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Advice on pocket hole jig versus biscuit jointing

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Anonymous

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Hi this is my first post and i am a bit of a beginner. I am building a large bank of fitted shelves/cupboard probably out of MDF/Plywood depending on what i get the best deal on. I would like to try out joining with them with either a pocket hole jig or a biscuit jointer. I have a budget of £60 odd pounds but i don't know which way to go. Any advice appreciated
 

CYC

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The pocket holes jig from Trend is the one I have. It is really good and fast for assembling carcasses. It is more versatile than I first though. I really love it.
I think it will depend on how apparent the joints would be in your projects. Pocket holes are apparent where the biscuits aren't.
I also have the biscuit jointer and it's a very useful tool, although sometimes it can be frustrated because the fence can move a little on the cheaper tools (which would be your budget).

SO, it's all down to your project, as always.

I think the pocket jig is possibly a favourite for it's ease and speed of use :wink:
 
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Anonymous

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I thought that might be the case with cheaper biscuit jointer but i thought i might risk the lottery of ebay. The only thing that concerns me with pocket hole jigs is that you seem to use special screws.
 

CYC

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Indeed you DO need the special screws or it will not work. It's no more expensive or marginaly then the biscuits.
 

johnelliott

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Pocket screws are great in plywood, I use them all the time. Not so good for MDF, probably better to use biscuits. I presume that your budget doesn't include materials etc or you are going to have a problem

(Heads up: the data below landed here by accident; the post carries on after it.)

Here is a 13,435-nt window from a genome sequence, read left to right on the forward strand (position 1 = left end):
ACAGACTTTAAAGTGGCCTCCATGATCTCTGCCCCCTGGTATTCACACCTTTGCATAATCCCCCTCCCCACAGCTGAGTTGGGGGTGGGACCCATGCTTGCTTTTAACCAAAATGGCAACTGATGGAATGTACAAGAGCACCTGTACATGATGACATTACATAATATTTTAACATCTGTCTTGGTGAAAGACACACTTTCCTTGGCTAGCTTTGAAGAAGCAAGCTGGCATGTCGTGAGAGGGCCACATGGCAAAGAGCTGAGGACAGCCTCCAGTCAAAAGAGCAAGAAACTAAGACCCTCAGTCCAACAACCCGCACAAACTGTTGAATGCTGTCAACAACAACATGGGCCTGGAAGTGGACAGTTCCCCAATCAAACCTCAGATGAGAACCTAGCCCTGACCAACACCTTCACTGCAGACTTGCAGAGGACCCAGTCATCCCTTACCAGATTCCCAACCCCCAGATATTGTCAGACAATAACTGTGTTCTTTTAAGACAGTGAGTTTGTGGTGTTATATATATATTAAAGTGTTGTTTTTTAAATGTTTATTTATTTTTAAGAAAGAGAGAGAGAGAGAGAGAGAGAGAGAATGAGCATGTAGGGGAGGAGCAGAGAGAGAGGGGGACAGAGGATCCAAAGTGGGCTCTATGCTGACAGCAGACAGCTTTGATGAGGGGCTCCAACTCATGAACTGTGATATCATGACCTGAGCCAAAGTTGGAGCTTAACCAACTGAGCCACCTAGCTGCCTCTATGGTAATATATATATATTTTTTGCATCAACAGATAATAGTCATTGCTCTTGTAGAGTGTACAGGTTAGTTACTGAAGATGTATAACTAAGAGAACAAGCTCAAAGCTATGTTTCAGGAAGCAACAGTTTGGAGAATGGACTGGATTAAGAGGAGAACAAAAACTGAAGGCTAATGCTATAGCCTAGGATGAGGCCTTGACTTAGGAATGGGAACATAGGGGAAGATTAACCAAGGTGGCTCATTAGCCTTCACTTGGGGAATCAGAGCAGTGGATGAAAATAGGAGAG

John
 
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Anonymous

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Hi Corset

Welcome to the forum

My only advice is don't buy a cheap biscuit jointer. I am no fan of expensive power tools (as many will testify :lol: ), but cheap biscuit jointers are usually awful in the extreme with terribly inaccurate fences.
I would say that if you have less than £100 to spend, then a pocket hole jig is the better bet.


However, I have never used pocket screws but know many members get on well with them and John Elliot makes a living constructing kitchens using them.
 

tx2man

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Hi Corset,

Welcome to the forum.

I...........have a cheap BJ ( Ferm £15.00 off ebay)
No it's not the best made tool in the world, but i've had it about
2 years and it's performed general duties very well, thus far.

I have the Trend PH Jig also, which is good, but i would say takes a
little longer to set up. I use both systems just as often.

I bought the BJ to try out the whole biscuit thing, without a large initial
outlay. If it goes up the spout ,or it can't do as i wish, then i
will buy a good quality one , but as of now, for 15 notes, it's fine.

TX
 

woodshavings

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Hi Corset,

I agree with TX - I also have a Ferm BJ, for about 3 years now, - as he says, its not the best built bj in the world but it does the business. I have had no problems with it but you must make sure the guide etc is set up correctly and tightened.

John
 
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Anonymous

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Thanks everybody.
i have all the MDF now so i think i might go for the jointer. You can never have too many toys. Might expand my budget to around £100 as i have just old some stuff on ebay.
 
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Anonymous